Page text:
Fathers Day For The Painie Dad

Growing up, we never celebrated Fathers or Mothers’ Day. It was my Great Grandmothers’ opinion that every day was Father/Mothers’ Day and Hallmark was who profited from it. I certainly see her point, but it is kind of nice to recognize the work put into parenting – especially as we don’t get raises, promotions, vacations or sick days – but it is the most rewarding job of all.

I know there are many, many Dads’ out there who either live in Chronic Pain or with someone who does. Sadly, although women have a great freedom of expression, men don’t. In the CPJ Facebook Group – it is about 30% men – and I couldn’t tell you what my male readership is. Not many men have commented either directly to me or on this Blog. However, I suspect, women don’t have a monopoly on this illness – men are just more reluctant to share.

Maybe because men still need to be perceived as tough, strong and capable. The sole person to protect and care for their spouses and children. If they are in pain – they may feel weak, afraid or less of a man than they should. If they live with a Painie, they may feel helpless, hopeless and lost. Unable to help or fix the problem. However, I disagree with this philosophy.

It takes commitment, strength of character and immense love to cope with this life – and still have fun.

So for those Painie Dads’ out there – I truly salute you. Your involvement, love and time are what your children need – they need you. In all your broken bits and pieces. Remember your children – don’t know any differently. They don’t see your bumps or bruises – they see you.

They will model themselves after a parent who stayed in the game, regardless of their situation. They will feel treasured, loved and worthy because of watching your struggles. It is seeping in little by little. Even if you feel that you are failing, that you are not enough. The fact is – you are – you are their father. That is what they need.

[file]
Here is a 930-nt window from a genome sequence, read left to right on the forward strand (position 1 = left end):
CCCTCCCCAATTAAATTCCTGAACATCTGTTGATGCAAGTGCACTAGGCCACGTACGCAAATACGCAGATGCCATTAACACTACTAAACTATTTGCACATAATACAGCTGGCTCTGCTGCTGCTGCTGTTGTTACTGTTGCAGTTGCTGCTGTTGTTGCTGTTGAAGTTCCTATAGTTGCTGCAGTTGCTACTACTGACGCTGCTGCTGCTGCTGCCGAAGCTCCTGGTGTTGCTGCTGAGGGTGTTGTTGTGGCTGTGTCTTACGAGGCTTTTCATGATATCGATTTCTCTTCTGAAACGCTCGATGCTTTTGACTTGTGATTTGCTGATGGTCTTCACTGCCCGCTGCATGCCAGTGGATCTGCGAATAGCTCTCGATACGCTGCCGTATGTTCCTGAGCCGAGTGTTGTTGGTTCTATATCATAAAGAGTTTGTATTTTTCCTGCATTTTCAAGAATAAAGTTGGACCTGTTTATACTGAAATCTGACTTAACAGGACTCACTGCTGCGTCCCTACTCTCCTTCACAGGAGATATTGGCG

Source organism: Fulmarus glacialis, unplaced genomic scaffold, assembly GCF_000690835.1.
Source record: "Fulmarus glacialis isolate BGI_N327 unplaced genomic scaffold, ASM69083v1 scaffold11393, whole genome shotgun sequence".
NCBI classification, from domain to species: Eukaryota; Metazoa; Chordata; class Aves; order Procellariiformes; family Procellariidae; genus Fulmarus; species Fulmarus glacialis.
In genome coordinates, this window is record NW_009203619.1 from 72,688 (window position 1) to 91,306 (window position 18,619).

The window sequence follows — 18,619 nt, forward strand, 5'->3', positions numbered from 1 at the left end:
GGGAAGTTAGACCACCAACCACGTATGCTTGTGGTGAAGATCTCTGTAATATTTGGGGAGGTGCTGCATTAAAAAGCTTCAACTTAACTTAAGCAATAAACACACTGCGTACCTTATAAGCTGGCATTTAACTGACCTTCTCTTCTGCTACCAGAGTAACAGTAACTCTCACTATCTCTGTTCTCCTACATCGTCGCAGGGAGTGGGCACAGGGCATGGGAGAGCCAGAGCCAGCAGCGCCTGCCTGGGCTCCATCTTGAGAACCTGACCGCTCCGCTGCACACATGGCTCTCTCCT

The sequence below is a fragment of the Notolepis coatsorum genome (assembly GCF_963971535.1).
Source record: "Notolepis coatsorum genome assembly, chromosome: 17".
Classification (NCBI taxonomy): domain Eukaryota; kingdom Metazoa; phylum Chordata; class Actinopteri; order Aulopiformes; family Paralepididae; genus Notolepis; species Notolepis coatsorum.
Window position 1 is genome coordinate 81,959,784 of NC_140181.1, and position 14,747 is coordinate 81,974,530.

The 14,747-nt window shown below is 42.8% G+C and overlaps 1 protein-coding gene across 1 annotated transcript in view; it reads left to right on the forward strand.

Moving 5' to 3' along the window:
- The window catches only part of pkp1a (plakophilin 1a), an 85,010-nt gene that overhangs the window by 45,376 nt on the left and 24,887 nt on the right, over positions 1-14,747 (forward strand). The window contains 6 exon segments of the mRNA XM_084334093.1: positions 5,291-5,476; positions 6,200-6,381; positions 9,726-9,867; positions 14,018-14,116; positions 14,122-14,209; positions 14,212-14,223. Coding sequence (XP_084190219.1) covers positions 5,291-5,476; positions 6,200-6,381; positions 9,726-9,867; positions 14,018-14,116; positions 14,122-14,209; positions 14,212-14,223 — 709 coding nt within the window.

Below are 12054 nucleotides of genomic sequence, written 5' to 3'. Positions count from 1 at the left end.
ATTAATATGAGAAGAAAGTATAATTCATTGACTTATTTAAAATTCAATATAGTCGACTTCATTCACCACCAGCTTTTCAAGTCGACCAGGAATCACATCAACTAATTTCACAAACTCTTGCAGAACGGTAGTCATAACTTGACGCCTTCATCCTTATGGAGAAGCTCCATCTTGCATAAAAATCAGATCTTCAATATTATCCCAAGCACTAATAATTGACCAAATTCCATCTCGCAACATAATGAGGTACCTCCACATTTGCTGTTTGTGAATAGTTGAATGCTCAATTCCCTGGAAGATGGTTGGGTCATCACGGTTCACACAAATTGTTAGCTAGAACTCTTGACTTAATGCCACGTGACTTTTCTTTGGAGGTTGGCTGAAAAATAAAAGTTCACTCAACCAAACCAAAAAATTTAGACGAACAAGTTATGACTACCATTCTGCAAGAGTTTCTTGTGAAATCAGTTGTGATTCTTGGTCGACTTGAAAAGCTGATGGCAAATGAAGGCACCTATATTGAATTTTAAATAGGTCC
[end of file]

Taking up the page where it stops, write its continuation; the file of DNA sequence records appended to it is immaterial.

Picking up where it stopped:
I have watched many families, who take their lives for granted. Lord knows, I certainly did. They don’t understand that life can change on a dime – and are you truly prepared for what comes next? Some parents blithely miss performances or games, skip parent/teacher meetings and maybe think, by providing the “stuff”, they are providing for them. That isn’t being a father.

This past week, my body collapsed again. I pushed myself too hard – because I was feeling good and wanted to suck up every moment I could. I slept for 3 days and then vomited in pain for a solid 47 hours. My husband – came home from work early every day. He took our daughters to their scheduled birthday parties, dance classes etc. He made all their meals and helped them with their homework. He was stressed and upset – but he got elbows deep into the mess.

That is what makes a Dad.

So, to you Dads’ out there who are Painies or who live with one – celebrate, enjoy your children and be proud of the example you are setting.

Happy Fathers’ Day!